"Are they only dangerous to men? What about other creatures?"

The essay is written from a Man's perspective (possibly Elfwine the Mariner, at least in part) and states that it's perilous for the "Living" to seek to commune with the Houseless.

A specific note by Elfwine relates: "[Thus it may be seen that those who in latter days hold that the Elves are dangerous to Men and that it is folly or wickedness to seek converse with them do not speak without reason. (...)]" So that's why I said Men I guess, but the more general "Living" appears in the account too. In my opinion Men are the "target readers" anyway.

"What do the Lingerers do?"

Linger in Middle-earth :D

"Are they dangerous too?"

Well, a cute little wolf-pup could be dangerous in a given situation ;)

But my silly remark aside, the Lingerers are not Houseless, do not desire bodies, nor strive for mastery over body or mind. They do not seek converse with Men, save maybe rarely, either for the doing of some good, or because they perceive in a Man's spirit some love of things ancient and fair.

As said: awesome.
Can the Houselesses spirits finally go to Mandos? Maybe they finally regret their decision to refuse Mandos.

And , can the Lingerers do the same? I mean, they dont have a particular desire like the Houselesses who take bodies. You said they only linger there.

Where do elves plant their vegetables? Do they have a small garden or what? For example, Rivendell elves. There are salads, but where do they come from?

Another question, Mirkwood elves drink wine. Where do they get the wine? As I recall from the movies, there are several barrels that are sent to Bard. Do Esgaroth have wine field or wine brewery? Because its unlikely.

Anddd another question again, I have ever read in one of a text of Thingol's feast that they ear meats. Do they have a butchery or at least just a butcher?
 
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Starbrow

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The Hobbit talks about wines from the region of Dorwinion, which I believe is to the east of Mirkwood and the Long Lake.
 

Elthir

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"Where do elves plant their vegetables?"

In the ground. After trying the clouds and the ocean, of course, which didn't work well.

:p;):p

Be careful basing anything on what you see in Jackson's films. Elves eat meat and can live for thousands of years, and I'm guessing plenty of them knew how to butcher animals for food.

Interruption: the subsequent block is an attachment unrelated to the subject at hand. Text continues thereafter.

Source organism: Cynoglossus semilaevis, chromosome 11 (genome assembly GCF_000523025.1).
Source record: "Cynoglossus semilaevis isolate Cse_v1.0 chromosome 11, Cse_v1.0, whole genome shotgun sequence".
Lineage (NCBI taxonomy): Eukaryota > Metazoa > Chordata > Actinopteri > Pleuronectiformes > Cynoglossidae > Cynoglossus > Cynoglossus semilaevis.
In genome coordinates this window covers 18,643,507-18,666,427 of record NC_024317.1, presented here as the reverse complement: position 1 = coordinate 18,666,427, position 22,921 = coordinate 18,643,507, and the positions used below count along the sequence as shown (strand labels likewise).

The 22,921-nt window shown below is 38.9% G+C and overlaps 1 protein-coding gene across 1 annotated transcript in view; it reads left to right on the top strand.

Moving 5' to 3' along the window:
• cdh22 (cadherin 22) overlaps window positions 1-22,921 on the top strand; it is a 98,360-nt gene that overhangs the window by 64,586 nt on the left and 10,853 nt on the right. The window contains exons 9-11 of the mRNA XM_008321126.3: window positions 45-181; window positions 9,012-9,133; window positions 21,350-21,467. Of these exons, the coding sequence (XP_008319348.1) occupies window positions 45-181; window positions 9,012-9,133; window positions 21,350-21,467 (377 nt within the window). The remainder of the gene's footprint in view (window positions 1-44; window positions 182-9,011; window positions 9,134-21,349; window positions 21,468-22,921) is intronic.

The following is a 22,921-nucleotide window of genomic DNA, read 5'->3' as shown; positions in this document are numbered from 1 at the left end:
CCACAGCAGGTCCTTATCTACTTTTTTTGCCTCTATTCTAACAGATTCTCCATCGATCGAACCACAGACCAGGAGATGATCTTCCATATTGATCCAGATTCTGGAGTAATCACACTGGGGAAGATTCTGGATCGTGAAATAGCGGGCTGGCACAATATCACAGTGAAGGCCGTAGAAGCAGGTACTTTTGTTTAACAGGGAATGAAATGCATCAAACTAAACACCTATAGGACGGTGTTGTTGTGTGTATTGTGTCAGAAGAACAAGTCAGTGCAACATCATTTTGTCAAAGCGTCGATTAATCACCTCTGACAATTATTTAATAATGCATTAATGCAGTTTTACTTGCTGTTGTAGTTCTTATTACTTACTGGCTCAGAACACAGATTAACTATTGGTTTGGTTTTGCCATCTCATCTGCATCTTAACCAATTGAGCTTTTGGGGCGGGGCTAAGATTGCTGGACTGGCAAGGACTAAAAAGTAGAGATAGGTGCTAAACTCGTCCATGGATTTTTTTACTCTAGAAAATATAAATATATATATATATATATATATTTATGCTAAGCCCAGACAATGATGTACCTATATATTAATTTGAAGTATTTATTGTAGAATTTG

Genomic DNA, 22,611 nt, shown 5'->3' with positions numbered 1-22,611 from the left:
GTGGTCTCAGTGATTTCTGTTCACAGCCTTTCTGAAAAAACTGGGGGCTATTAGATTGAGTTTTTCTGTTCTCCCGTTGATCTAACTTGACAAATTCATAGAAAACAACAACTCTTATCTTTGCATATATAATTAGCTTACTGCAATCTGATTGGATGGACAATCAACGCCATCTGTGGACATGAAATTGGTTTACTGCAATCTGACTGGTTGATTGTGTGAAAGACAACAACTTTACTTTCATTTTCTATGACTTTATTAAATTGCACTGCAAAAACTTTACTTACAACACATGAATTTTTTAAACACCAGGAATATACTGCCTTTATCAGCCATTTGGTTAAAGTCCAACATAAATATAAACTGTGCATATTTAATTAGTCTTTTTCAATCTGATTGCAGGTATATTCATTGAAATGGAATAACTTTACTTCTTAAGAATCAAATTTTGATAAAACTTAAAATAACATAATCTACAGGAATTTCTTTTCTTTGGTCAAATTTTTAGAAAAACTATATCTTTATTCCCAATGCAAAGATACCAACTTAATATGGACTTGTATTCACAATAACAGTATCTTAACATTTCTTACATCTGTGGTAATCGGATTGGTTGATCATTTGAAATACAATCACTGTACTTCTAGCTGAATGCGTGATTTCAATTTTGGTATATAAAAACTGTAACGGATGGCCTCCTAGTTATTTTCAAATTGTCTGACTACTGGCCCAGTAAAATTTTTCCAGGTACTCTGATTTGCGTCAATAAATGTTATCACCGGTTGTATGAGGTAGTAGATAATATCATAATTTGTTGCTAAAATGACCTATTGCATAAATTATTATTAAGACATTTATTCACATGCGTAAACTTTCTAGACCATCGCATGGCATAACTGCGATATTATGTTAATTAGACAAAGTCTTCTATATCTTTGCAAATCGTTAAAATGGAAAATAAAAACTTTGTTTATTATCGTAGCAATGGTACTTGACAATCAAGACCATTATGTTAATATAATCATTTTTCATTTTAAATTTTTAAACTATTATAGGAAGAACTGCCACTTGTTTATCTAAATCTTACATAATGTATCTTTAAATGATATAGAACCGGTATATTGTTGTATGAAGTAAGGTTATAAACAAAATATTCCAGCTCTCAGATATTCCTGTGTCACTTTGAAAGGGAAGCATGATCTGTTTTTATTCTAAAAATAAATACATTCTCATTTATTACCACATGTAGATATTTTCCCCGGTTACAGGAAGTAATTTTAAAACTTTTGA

I also note a scene in one film (in Rivendell, which doesn't look like Tolkien's depiction of Rivendell by the way) in which a Dwarf mistakes a male Elf for a female Elf -- rather odd I would say, since this never happens in any of Tolkien's books, and it's actually the Dwarves who cannot be told apart -- male from female -- by other races, in Middle-earth...

... the films do hint at this, granted, although in the books it's not simply because Dwarf women are bearded, which might be the suggestion from a scene in Jackson's second film of six, and any brief scene in Jackson's Hobbit series where he includes Dwarf women.

Interestingly, in at least two of Tolkien's earlier depictions of Rivendell (his own artwork), there seems to be more land surrounding the house, and the vale appears wider -- compared to the final version. Though in any case, his final depiction leaves imaginative room for more (than can be seen from the vantage point of the artist) level-ish ground on/in which to plant things, along with wooded areas.
 
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Mithrellas.Dagoranna

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"Where do elves plant their vegetables?"

In the ground. After trying the clouds and the ocean, of course, which didn't work well.

:p;):p

Be careful basing anything on what you see in Jackson's films. Elves eat meat and can live for thousands of years, and I'm guessing plenty of them knew how to butcher animals for food.

I also note a scene in one film (in Rivendell, which doesn't look like Tolkien's depiction of Rivendell by the way) in which a Dwarf mistakes a male Elf for a female Elf -- rather odd I would say, since this never happens in any of Tolkien's books, and it's actually the Dwarves who cannot be told apart -- male from female -- by other races, in Middle-earth...

... the films do hint at this, granted, although in the books it's not simply because Dwarf women are bearded, which might be the suggestion from a scene in Jackson's second film of six.

Interestingly, in at least two of Tolkien's earlier depictions of Rivendell (his own artwork), there seems to be more land surrounding the house, and the vale appears wider -- compared to the final version. Though in any case, his final depiction leaves imaginative room for more (than can be seen from the vantage point of the artist) level-ish ground on/in which to plant things, along with wooded areas.
Wowww!!! Thankssss!!!

My mind wasn't thinking that far atm. So, I asked. And after I read your answer, I feel stupid. Why I even asked such question???? But nevermindI. Thanksss again....